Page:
Leptospirosis is a neglected global human health problem caused by transmission from reservoir hosts that harbor pathogenic Leptospira species in their kidneys and shed them into the environment via their urine. Our goal is to elucidate the role(s) of the surface-exposed leptospiral immunoglobulin- like (Lig) proteins in mechanisms of leptospiral pathogenesis and immunity. The LigA and LigB proteins exhibit high affinity binding to host ligands and inhibit complement activation, trigger plasminogen, and inhibit fibrin formation. However, initial studies found that ligA and ligB single gene knockout mutants were competent for infection. A recent study by one of our collaborators showed that knocking down expression of both ligA and ligB by targeting their identical promoters with the TALE system resulted in the loss of virulence, indicating that the functions of LigA and LigB are redundant. Despite the large and growing literature on their structure and function, the roles of the Lig proteins in virulence remain poorly understood. The in vitro activities of the Lig proteins suggest that their role is to resist host defense mechanisms. Our overall hypothesis is that discrete segments of the Lig proteins are required at an early step of infection to evade killing by the host. For this project, we will focus on LigB since ligA is missing from a majority of pathogenic Leptospira species. We will evaluate the functions of LigB in the context of the bacterial cell and determine which of its domains are responsible for these functions. We will also develop a LigB vaccine that provides cross-protective immunity. To accomplish these goals, we will employ powerful and innovative approaches to track infection including whole animal optical imaging and high-throughput parallel sequencing. These studies are vital for development of effective approaches for protection from and treatment of leptospirosis.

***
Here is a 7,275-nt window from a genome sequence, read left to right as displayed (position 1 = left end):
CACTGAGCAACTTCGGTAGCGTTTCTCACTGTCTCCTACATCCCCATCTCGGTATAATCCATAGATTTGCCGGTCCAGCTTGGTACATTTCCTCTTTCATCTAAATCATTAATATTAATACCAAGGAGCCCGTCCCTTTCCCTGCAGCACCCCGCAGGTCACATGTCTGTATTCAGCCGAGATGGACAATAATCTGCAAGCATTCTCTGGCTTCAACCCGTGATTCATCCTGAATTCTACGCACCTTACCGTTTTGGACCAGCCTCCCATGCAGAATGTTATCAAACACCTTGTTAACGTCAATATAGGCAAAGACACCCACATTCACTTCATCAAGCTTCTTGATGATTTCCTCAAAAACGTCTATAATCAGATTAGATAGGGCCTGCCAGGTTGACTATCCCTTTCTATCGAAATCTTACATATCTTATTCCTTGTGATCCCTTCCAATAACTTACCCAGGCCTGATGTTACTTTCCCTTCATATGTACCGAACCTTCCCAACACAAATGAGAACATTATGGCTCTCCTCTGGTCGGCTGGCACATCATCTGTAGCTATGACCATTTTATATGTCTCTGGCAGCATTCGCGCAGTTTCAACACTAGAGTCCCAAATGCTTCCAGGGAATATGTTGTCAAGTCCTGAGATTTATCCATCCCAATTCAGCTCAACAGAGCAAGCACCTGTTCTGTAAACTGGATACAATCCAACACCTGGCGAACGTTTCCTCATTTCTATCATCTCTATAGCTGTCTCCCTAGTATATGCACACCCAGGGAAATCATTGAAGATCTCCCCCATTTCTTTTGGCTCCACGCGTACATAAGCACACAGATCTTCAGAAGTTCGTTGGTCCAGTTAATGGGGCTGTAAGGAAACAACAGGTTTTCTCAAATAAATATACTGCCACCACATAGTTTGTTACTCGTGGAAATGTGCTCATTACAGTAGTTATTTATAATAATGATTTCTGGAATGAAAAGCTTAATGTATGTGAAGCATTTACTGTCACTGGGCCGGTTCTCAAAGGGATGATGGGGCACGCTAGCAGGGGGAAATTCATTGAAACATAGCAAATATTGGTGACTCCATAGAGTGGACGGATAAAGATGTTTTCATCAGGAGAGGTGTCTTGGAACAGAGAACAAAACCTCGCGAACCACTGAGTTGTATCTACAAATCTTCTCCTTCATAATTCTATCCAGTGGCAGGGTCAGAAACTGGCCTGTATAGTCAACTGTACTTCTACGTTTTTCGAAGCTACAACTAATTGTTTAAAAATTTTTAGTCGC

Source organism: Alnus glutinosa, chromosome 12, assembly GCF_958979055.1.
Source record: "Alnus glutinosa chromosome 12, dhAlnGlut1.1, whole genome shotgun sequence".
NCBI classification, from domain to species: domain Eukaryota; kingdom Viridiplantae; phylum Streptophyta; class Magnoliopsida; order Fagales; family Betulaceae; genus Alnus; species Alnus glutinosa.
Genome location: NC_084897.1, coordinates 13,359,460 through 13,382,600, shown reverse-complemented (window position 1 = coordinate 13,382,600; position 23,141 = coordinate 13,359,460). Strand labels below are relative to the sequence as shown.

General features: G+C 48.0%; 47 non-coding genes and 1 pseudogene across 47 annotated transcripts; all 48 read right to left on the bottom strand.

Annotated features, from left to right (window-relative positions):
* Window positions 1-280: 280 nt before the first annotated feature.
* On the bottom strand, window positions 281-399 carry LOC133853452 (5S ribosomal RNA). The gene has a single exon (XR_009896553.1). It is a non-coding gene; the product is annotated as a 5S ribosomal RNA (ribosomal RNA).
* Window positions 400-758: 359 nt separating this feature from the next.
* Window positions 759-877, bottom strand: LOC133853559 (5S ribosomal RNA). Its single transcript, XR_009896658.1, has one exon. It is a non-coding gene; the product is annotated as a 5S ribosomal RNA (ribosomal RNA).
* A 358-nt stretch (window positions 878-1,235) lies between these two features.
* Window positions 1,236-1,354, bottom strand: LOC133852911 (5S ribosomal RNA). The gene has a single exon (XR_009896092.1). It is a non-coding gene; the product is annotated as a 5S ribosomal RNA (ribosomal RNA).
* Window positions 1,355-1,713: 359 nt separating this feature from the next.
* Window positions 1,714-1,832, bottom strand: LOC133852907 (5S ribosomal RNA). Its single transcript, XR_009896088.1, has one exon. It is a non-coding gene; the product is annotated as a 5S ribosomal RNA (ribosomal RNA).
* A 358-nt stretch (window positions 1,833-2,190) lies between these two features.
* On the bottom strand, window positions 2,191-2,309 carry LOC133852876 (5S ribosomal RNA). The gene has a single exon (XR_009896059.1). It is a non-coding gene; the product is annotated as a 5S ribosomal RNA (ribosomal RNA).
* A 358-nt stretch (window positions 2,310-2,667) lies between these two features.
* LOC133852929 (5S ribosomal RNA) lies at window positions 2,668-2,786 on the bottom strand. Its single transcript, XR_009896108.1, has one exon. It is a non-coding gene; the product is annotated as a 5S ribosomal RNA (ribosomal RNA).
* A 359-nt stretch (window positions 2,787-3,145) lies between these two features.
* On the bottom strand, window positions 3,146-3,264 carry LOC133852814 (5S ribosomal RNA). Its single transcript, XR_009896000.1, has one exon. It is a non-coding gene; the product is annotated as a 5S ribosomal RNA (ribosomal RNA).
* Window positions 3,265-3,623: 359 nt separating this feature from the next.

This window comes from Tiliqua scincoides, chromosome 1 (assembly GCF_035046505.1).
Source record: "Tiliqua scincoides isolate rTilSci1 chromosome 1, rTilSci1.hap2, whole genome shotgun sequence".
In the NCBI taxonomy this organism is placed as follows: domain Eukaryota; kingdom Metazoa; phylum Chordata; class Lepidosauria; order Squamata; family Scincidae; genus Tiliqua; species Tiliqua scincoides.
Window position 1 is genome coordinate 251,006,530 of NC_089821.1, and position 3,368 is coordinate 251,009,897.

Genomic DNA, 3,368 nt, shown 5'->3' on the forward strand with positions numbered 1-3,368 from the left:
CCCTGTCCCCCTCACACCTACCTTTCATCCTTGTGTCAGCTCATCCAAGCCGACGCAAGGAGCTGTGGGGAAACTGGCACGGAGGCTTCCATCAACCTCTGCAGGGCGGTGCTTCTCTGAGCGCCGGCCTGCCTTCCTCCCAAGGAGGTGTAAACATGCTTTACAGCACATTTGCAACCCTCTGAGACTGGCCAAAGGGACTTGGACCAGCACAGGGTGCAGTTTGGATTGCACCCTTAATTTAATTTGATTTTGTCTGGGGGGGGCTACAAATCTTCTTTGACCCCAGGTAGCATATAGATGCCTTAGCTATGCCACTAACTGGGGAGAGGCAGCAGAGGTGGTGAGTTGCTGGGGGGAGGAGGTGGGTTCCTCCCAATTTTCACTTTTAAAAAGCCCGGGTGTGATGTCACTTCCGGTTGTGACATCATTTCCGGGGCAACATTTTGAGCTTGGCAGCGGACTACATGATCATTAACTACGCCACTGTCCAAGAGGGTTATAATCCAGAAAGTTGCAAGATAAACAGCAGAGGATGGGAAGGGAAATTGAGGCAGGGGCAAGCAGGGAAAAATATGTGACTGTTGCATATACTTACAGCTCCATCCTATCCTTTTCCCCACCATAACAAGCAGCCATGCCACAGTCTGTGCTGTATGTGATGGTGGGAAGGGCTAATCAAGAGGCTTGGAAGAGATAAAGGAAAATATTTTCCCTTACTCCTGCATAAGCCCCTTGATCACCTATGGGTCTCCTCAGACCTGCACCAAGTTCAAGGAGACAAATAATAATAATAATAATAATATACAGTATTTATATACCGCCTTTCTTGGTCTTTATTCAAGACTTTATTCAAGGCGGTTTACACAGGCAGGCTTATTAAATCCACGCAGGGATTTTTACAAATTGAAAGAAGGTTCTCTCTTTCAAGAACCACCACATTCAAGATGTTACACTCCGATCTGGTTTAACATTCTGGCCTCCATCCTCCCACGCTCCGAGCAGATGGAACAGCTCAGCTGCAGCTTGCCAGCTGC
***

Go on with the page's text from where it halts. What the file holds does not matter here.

Specific Aim 1. When are the Lig proteins critical for infection? The wild-type and TALE-lig knockdown strains of L. interrogans will be engineered to express bioluminescence. Hamsters will be infected with the bioluminescent strains, and infection will be monitored with whole animal in vivo imaging to determine when and where infection is halted when the Lig proteins are not generated.
Specific Aim 2. What functions are mediated by LigB expressed on the bacterial cell surface? We will determine the bacterial cell surface functions mediated by the LigB by employing a ?gain-of-function? strategy. We will transform L. biflexa with a ligB plasmid and test the ability of the ?knock-in? strain to adhere to host plasma proteins, interfere with serum killing, activate plasminogen, and slow fibrin clot formation. We will also perform these experiments with the L. interrogans TALE-lig knockdown strain and with the knockdown strain harboring ligB plasmid to determine the contribution of LigB to these pathogenic functions.